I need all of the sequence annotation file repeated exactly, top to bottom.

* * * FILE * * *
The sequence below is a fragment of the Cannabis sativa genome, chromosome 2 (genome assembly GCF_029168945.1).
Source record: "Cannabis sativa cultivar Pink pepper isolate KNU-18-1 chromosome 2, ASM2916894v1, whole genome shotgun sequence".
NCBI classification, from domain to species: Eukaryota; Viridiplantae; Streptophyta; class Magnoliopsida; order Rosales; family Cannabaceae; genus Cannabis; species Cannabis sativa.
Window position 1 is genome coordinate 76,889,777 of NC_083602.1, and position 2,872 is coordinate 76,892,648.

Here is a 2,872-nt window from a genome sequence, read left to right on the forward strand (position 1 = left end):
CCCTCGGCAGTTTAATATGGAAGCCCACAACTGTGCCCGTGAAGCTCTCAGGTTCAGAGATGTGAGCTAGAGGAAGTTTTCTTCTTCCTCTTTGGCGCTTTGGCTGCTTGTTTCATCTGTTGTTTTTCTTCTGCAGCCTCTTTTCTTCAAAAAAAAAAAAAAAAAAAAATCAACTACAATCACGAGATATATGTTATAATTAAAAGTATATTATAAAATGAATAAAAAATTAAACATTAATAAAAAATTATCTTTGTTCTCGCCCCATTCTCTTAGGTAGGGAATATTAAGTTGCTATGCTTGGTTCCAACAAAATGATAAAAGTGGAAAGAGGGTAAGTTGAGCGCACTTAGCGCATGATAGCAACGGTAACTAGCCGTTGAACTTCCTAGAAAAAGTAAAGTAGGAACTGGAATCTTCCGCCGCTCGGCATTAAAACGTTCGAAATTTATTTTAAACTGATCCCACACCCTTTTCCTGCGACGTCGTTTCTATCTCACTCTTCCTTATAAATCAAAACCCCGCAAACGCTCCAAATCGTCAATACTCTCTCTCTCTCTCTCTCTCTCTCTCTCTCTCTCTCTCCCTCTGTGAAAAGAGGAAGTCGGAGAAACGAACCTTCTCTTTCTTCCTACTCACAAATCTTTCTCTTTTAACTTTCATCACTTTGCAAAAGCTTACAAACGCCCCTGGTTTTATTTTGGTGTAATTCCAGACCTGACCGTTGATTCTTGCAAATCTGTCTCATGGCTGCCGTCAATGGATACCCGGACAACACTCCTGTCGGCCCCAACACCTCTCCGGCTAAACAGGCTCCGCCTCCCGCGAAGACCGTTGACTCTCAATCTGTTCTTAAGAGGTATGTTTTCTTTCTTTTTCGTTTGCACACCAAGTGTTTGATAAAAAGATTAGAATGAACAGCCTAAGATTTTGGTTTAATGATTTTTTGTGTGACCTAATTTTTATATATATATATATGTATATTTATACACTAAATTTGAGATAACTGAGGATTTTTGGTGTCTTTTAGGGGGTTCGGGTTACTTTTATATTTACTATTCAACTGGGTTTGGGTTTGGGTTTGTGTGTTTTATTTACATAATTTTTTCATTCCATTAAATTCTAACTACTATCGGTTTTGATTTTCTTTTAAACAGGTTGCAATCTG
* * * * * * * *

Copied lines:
The sequence below is a fragment of the Cannabis sativa genome, chromosome 2 (genome assembly GCF_029168945.1).
Source record: "Cannabis sativa cultivar Pink pepper isolate KNU-18-1 chromosome 2, ASM2916894v1, whole genome shotgun sequence".
NCBI classification, from domain to species: Eukaryota; Viridiplantae; Streptophyta; class Magnoliopsida; order Rosales; family Cannabaceae; genus Cannabis; species Cannabis sativa.
Window position 1 is genome coordinate 76,889,777 of NC_083602.1, and position 2,872 is coordinate 76,892,648.

Here is a 2,872-nt window from a genome sequence, read left to right on the forward strand (position 1 = left end):
CCCTCGGCAGTTTAATATGGAAGCCCACAACTGTGCCCGTGAAGCTCTCAGGTTCAGAGATGTGAGCTAGAGGAAGTTTTCTTCTTCCTCTTTGGCGCTTTGGCTGCTTGTTTCATCTGTTGTTTTTCTTCTGCAGCCTCTTTTCTTCAAAAAAAAAAAAAAAAAAAAATCAACTACAATCACGAGATATATGTTATAATTAAAAGTATATTATAAAATGAATAAAAAATTAAACATTAATAAAAAATTATCTTTGTTCTCGCCCCATTCTCTTAGGTAGGGAATATTAAGTTGCTATGCTTGGTTCCAACAAAATGATAAAAGTGGAAAGAGGGTAAGTTGAGCGCACTTAGCGCATGATAGCAACGGTAACTAGCCGTTGAACTTCCTAGAAAAAGTAAAGTAGGAACTGGAATCTTCCGCCGCTCGGCATTAAAACGTTCGAAATTTATTTTAAACTGATCCCACACCCTTTTCCTGCGACGTCGTTTCTATCTCACTCTTCCTTATAAATCAAAACCCCGCAAACGCTCCAAATCGTCAATACTCTCTCTCTCTCTCTCTCTCTCTCTCTCTCTCTCTCTCCCTCTGTGAAAAGAGGAAGTCGGAGAAACGAACCTTCTCTTTCTTCCTACTCACAAATCTTTCTCTTTTAACTTTCATCACTTTGCAAAAGCTTACAAACGCCCCTGGTTTTATTTTGGTGTAATTCCAGACCTGACCGTTGATTCTTGCAAATCTGTCTCATGGCTGCCGTCAATGGATACCCGGACAACACTCCTGTCGGCCCCAACACCTCTCCGGCTAAACAGGCTCCGCCTCCCGCGAAGACCGTTGACTCTCAATCTGTTCTTAAGAGGTATGTTTTCTTTCTTTTTCGTTTGCACACCAAGTGTTTGATAAAAAGATTAGAATGAACAGCCTAAGATTTTGGTTTAATGATTTTTTGTGTGACCTAATTTTTATATATATATATATGTATATTTATACACTAAATTTGAGATAACTGAGGATTTTTGGTGTCTTTTAGGGGGTTCGGGTTACTTTTATATTTACTATTCAACTGGGTTTGGGTTTGGGTTTGTGTGTTTTATTTACATAATTTTTTCATTCCATTAAATTCTAACTACTATCGGTTTTGATTTTCTTTTAAACAGGTTGCAATCTG